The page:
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The knowledge society and high performance workplace systems: Enhancing worker voice

This paper focuses on an aspect of the ‘Future of Work’. The introduction of high performance workplace systems (hpws) is, in general terms, consistent with the broad thrust of the ‘knowledge society’ debate. The central thesis holds that the introduction of hpws has the potential to enhance ‘worker voice,’ especially in the context of a ‘third way’ political environment that fosters a more tripartite approach to industrial relations. The paper draws on several pieces of research, each of which has its own methodological approach. The discussion of the ‘knowledge society’ debate and the ‘third way’ political context draws on policy analyses undertaken by Law and Piercy. The body of the paper is based on a survey by Law of union members engaged in a hpws in a large NZ dairy factory. That research involved focus groups and a postal survey. Qualitative (write-in) responses were further analysed using a dynamic coding system developed by Law. The findings are consistent with the (US) work of Black and Lynch. With some qualifications, the introduction of hpws has enhanced worker participation. Active union involvement was a positive factor. For a proportion of union members, the introduction of hpws has had positive off-site effects.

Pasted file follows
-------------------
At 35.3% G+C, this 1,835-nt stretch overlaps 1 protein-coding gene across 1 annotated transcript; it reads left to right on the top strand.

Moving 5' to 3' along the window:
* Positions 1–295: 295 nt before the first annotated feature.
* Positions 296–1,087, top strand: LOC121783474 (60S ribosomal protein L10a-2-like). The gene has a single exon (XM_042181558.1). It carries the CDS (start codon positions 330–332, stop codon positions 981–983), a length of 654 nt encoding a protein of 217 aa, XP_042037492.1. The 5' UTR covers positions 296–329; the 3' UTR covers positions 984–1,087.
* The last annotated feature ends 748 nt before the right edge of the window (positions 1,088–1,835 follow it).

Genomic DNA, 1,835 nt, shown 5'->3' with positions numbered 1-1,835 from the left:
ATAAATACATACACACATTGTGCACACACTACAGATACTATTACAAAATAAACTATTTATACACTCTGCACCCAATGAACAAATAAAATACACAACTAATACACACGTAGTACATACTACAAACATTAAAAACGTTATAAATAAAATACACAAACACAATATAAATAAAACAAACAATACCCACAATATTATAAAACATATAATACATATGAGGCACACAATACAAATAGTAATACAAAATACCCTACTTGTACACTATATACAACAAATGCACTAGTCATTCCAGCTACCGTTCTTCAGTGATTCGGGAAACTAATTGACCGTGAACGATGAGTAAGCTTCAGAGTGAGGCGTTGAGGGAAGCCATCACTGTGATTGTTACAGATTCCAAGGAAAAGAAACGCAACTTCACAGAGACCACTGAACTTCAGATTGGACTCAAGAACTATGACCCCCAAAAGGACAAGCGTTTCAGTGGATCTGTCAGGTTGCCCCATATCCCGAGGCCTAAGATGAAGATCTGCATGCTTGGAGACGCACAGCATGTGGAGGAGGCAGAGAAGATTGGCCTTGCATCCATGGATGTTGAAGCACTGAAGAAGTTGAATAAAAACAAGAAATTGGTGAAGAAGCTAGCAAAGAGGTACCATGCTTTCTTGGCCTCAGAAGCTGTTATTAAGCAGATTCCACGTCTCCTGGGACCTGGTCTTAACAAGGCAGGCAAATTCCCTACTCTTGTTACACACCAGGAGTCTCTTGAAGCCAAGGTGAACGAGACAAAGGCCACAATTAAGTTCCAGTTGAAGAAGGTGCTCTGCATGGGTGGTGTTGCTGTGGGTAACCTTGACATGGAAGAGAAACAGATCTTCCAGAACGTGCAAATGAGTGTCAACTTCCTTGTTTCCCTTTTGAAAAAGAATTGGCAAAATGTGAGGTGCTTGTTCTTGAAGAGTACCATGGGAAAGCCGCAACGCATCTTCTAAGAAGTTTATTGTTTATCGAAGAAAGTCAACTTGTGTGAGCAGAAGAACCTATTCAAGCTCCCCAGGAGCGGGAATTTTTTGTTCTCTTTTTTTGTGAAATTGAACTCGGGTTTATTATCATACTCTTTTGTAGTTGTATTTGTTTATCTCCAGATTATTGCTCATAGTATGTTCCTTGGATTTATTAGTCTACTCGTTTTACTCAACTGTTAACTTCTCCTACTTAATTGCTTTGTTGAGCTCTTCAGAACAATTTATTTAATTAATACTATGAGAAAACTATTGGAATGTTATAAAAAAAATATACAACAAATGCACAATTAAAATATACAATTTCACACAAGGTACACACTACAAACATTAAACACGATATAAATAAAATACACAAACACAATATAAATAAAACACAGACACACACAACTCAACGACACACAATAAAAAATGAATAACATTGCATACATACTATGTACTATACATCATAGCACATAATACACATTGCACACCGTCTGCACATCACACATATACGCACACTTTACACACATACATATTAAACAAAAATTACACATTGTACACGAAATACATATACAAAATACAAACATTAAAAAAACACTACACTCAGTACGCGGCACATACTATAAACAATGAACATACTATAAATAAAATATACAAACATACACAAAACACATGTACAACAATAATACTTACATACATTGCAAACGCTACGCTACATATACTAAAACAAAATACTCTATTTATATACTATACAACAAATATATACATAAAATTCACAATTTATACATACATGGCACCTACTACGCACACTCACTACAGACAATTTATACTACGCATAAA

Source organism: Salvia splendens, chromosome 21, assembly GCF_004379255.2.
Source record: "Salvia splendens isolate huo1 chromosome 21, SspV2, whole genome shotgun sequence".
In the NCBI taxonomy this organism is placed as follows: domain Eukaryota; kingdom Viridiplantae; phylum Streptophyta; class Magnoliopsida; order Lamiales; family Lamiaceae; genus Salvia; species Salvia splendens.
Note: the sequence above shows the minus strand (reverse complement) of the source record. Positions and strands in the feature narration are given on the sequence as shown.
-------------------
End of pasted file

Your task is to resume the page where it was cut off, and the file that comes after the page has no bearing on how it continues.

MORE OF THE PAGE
Conference Contribution
Type of thesis
Cochrane, W., Law, M., & Piercy, G. (2004). The knowledge society and high performance workplace systems: Enhancing worker voice. In Blumenfield, S.B., and Lafferty, G. (Eds.) Labour employment and work in New Zealand: Proceedings of the Eleventh Conference, November 22-23, 2004 , (pp.79-90). Wellington , New Zealand: Industrial Relations Centre, Victoria University of Wellington.
© Copyright 2004 The Authors.